Native American Pottery
Traditional Artforms from the Southwest
The native peoples of the American Southwest are famed for making beautiful pottery decorated with geometric patterns and designs of animals and people. A great online collection of pottery photos, for appreciation and inspiration, can be found at the Hollister Collection of
Southwestern Native American Pottery.
These pots and bowls are made from clay dug from the ground near rivers and streams. The artist shapes the dish by hand, often using round stones to smooth and polish the damp clay. The designs are painted onto the pots then baked in a hot fire to harden the clay and make it permanent.
You can decorate pots in the style of the great pueblo potters. If you have a ceramic studio in your town, phone and ask if they teach classes for kids to learn how to shape and bake clay pots. Otherwise, you can buy an inexpensive clay flower pot at a hardware or gardening store and decorate it with traditional designs. Here's what you'll need:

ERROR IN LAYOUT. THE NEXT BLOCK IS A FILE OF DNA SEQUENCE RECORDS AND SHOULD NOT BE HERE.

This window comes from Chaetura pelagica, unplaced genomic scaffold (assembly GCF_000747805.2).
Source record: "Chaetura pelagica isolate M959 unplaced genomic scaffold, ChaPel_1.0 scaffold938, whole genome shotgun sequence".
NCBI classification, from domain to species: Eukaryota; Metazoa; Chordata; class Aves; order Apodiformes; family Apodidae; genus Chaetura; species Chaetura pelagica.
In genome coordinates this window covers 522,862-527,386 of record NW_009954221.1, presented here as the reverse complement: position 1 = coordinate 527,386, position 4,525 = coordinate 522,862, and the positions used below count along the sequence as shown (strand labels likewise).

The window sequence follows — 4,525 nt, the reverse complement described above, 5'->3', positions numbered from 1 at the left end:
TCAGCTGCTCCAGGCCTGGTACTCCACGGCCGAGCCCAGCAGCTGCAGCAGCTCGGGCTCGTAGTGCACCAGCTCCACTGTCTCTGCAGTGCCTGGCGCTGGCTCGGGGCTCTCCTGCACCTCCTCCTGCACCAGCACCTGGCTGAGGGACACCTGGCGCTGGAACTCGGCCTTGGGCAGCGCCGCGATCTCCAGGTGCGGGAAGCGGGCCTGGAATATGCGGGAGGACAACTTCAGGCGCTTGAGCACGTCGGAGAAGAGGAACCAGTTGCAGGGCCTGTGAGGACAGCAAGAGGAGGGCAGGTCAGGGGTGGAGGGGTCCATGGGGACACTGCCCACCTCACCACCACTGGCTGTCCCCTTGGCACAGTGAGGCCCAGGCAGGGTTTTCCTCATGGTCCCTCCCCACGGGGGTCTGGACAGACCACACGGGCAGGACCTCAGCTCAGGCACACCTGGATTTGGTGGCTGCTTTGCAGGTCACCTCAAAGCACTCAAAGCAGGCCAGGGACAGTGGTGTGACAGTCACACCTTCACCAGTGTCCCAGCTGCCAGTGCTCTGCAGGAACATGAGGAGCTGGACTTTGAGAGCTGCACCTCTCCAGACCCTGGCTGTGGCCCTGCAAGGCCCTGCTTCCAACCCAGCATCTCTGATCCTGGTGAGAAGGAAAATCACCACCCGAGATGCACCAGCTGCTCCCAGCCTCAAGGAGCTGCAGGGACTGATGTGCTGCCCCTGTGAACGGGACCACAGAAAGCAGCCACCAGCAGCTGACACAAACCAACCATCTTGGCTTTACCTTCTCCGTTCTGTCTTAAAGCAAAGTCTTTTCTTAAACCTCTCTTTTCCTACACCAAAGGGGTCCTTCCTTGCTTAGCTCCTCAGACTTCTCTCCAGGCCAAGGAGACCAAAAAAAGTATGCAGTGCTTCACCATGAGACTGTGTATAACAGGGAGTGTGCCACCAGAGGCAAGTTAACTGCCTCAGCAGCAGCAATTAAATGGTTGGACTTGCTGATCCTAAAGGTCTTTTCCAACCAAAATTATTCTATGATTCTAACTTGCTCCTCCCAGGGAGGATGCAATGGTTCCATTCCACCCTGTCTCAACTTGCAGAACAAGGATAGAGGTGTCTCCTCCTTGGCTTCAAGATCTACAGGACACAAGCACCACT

Lightly draw a design on your flowerpot with the pencil. It does not have to be really straight or perfect...just sketch the main shapes. Paint the design with acrylic paints and let it dry overnight. The paint will be permanent and waterproof, but delicate...so treat your pot gently. Plant a flower inside, or use it as a pencil holder on your desk.
- A clay (terra cotta clay) flowerpot
- A pencil and eraser
- Acrylic paint in black, tan and reddish brown...turquoise blue is nice too
- Books from your library showing traditional pueblo pottery designs
For a handy air-dry clay that helps kids learn the traditional pottery techniques of creating pinch and coil bowls, see the DAS Terra Cotta Clay in the KidsArt On-Line Catalog.
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